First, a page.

Wilson: I've always been basically a writer of ideas. Ideas fascinate me. Most of my work has been about the question why are we alive and what are we supposed to do now that we are here? But then you could say that all of my work basically springs out of the idea of The Outsider. We experience certain moments in which we feel life is absolutely wonderful. I've noticed it particularly on holiday. We get that feeling that the world is so fascinating, and you say to yourself, ah no, that's just because you're on holiday. Then you take another look and say no it's not, it really is fascinating. Everything seems to remind you of something else. Consciousness seems to spread out in all directions. And this is the state, you realize, that consciousness should be in all the time—like a pond which, when you throw stones in, ripples all the way across. Instead, consciousness has a sort of quality like a very thick heavy jelly that just will not ripple. Human beings seem to suffer from a kind of tunnel vision, only aware of what is in front of their noses. As Huxley suggested in The Doors of Perception, our senses act as filters to prevent too much information from flooding in. The image I've always used is that of the cart horses I used to see pulling wagons in my childhood, whose eyes were covered in blinkers so they wouldn't become alarmed in the traffic. Now nature for some reason has given us the same kind of blinkers, which means we are forced to see the world through a very narrow little slot. So of course we've developed a very narrow, obsessive left brain consciousness, which is quite unlike the wider more easy going consciousness of animals, as Walt Whitman pointed out. And yet it has always seemed to me there's no point in looking back at the animal?that is what I said in The Outsider. No point in wishing we were in an earlier stage in our evolution; what we have to do is to use this kind of consciousness we have to push on until we suddenly break through to new heights.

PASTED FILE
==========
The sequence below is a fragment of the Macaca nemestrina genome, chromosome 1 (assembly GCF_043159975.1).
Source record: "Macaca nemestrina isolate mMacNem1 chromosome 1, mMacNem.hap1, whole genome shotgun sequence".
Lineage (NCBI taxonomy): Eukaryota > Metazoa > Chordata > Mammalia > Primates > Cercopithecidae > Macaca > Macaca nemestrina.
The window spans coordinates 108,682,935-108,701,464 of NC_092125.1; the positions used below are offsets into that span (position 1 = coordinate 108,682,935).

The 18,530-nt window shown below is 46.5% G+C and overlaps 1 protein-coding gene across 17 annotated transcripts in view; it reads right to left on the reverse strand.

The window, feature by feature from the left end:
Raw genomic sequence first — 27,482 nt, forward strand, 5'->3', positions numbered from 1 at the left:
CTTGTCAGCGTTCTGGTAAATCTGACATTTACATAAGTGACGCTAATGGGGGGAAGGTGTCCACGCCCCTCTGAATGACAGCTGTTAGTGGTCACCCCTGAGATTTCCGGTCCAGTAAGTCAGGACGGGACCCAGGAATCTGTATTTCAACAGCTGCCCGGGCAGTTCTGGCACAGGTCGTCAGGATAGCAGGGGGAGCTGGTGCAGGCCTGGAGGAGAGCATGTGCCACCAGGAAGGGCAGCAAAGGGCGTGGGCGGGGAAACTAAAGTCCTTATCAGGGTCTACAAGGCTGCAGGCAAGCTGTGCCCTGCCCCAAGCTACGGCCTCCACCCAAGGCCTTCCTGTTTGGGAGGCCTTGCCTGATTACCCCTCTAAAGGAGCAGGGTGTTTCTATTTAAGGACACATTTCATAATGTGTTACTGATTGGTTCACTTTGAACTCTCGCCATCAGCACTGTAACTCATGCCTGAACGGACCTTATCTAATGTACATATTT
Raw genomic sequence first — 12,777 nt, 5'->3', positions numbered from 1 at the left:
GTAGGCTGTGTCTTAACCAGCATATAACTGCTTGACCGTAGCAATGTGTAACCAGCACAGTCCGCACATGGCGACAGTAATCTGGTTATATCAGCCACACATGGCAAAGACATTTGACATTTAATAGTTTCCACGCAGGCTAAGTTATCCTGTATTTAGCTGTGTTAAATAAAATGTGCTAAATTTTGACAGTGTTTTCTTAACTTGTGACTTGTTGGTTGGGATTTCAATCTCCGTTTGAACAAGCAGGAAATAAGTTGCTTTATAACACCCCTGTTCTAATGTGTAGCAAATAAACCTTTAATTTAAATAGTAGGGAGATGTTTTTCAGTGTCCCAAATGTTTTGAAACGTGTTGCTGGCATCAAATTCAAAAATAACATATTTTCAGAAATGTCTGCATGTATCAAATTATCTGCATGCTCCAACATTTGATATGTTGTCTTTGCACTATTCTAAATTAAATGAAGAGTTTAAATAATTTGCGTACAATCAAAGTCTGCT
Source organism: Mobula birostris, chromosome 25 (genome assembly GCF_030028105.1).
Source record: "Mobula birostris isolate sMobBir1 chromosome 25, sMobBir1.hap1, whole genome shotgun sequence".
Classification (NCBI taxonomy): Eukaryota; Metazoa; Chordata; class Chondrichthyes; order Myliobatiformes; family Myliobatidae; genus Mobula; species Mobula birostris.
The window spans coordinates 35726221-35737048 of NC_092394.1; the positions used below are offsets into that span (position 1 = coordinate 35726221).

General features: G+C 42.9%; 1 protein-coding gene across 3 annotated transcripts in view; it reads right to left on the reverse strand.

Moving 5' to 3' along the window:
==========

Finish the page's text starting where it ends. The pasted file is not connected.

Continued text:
I've always been fascinated by the historian Arnold Toynbee, who had described that on a number of occasions, being at some spot where there had been some great historic event, he'd suddenly experienced a clear sense of the event just as if it were happening at that very moment. He described being in the ruined citadel of Mistra in Greece which had been overrun in 1815 and had been empty ever since. He'd suddenly had this tremendously clear sense of the day this actually happened, when the inhabitants were massacred or driven out. But see, Toynbee needed a great deal of historical knowledge to be capable of that kind of insight, so it couldn't really be thought of as a kind of occult faculty of the kind that appears to be possessed by most animals. The wife of the Scottish poet Hugh MacDiarmid once told me that their dog always knew when her husband was coming back from a long trip; he just sat at the end of the lane several days before he returned, and on one occasion even knew before he himself knew he was coming back. We human beings have got rid of these telepathic faculties. We don't need them. Substituted for them is a kind of narrow intensity, a thoroughly practical sort of vision. But you can see that in the case of Toynbee, that narrow intensity was able to enable him to virtually see the past, to raise consciousness to a new level of intensity. I've always called that Faculty X. And the example I've always given is that of Proust who in Swann's Way describes how his hero, coming in very tired one day, had taken a little cake called a madeleine and dipped it in herb tea, and as he tasted it suddenly experienced a wonderfully ecstatic sense of happiness, which he was able to pin down to the fact that the madeleine brought back his childhood with great clarity—he'd always been offered a madeleine when he came back from a long walk every Sunday by his Aunt Leone. In other words the madeleine made Proust suddenly aware of the reality of his past in the same way that Toynbee became aware of the reality of some historic event. So it has always seemed to me that the next step of human evolution is involved with what I call Faculty X.